Eric Wohleber, head of real and alternative assets sales at Amundi, says the firm has been working on the ELTIF solution for some time given its potential to channel retail capital into alternatives on a cross-border basis. He says it is an area of investment that up to now has been driven by local solutions.
“In the EU, the market of real asset retail funds is dominated by domestic funds, mainly German and French, which are not cross-border,” Wohleber says. “The ELTIF came along and broke the glass ceiling, allowing you to sell the same product in all EU countries. As a private banker in Europe, you can sell these vehicles across all EU countries, which is a major benefit because you no longer have to understand the risks in each individual country. That’s important because local specificities can be very challenging.”
While the ELTIF regime has been broadly welcomed since its 2015 launch, it has not produced the fund volume that might have been expected, with only around 30 so far with a combined volume of €2 billion. Critics argue ELTIFs are too restrictive in terms of the types of assets they are allowed to invest in. The use of leverage is also strictly limited and tough suitability tests are in place to ensure the funds are suitable for each retail investor.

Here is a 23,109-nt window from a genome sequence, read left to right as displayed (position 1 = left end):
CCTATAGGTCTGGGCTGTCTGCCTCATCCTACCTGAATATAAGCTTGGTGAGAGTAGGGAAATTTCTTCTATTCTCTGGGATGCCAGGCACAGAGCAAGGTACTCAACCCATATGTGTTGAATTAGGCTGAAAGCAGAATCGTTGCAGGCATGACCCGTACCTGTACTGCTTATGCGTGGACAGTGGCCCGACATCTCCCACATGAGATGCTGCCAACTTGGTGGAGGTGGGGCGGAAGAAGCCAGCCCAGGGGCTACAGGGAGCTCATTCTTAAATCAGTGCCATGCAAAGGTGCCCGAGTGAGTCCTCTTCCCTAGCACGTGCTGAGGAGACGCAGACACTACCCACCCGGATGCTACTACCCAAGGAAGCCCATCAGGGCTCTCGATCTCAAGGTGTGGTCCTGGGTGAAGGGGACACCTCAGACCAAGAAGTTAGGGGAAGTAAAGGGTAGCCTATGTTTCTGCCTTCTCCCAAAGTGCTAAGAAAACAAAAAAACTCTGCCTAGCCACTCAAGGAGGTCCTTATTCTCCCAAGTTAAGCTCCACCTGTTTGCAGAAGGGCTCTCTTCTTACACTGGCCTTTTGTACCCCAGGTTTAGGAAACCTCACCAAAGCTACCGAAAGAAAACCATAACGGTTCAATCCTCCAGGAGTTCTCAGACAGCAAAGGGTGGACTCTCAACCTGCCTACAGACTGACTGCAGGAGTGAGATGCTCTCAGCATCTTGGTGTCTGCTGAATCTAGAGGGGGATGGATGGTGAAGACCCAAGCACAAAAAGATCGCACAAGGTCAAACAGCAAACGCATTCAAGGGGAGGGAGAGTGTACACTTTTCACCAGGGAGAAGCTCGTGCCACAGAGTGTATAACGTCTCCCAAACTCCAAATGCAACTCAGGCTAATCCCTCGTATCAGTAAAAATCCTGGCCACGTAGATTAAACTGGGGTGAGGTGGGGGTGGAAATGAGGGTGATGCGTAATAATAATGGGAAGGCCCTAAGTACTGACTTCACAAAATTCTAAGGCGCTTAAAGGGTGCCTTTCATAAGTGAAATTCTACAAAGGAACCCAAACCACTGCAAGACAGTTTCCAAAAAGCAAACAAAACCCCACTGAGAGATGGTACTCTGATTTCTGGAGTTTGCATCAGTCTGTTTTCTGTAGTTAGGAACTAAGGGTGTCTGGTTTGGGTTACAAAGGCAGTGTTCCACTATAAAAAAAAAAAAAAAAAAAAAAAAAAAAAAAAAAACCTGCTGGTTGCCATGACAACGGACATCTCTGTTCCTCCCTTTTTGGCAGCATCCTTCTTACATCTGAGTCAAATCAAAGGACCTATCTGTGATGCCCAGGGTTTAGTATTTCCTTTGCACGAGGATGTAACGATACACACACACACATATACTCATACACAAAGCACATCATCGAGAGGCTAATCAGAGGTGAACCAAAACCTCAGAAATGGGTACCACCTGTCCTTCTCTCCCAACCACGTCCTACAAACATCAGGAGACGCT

“There are a few constraints, which has meant the take-off of ELTIF was a bit slow”
“There are a few constraints, which has meant the take-off of ELTIF was a bit slow,” says Wohleber. He acknowledges that while ELTIFs are a breakthrough in cross-border distribution in Europe, they could be made easier to manage. Nonetheless, Amundi launched its first ELTIF 18 months ago for investment in leveraged loans, raising a little less than €100 million, and, according to Wohleber, it has “other projects in the pipeline, especially in real assets” and predicts further growth.
Amundi is not the only firm placing faith in the ELTIF. Other launches have come from the likes of Commerz Real, which towards the end of last year launched an ELTIF-structured impact fund called Klimavest focused on real assets, while early last year BlackRock launched its Private Equity Opportunities ELTIF. Amundi may, however, be the only firm forming a connection between ELTIFs and some of Italy’s favourite foods.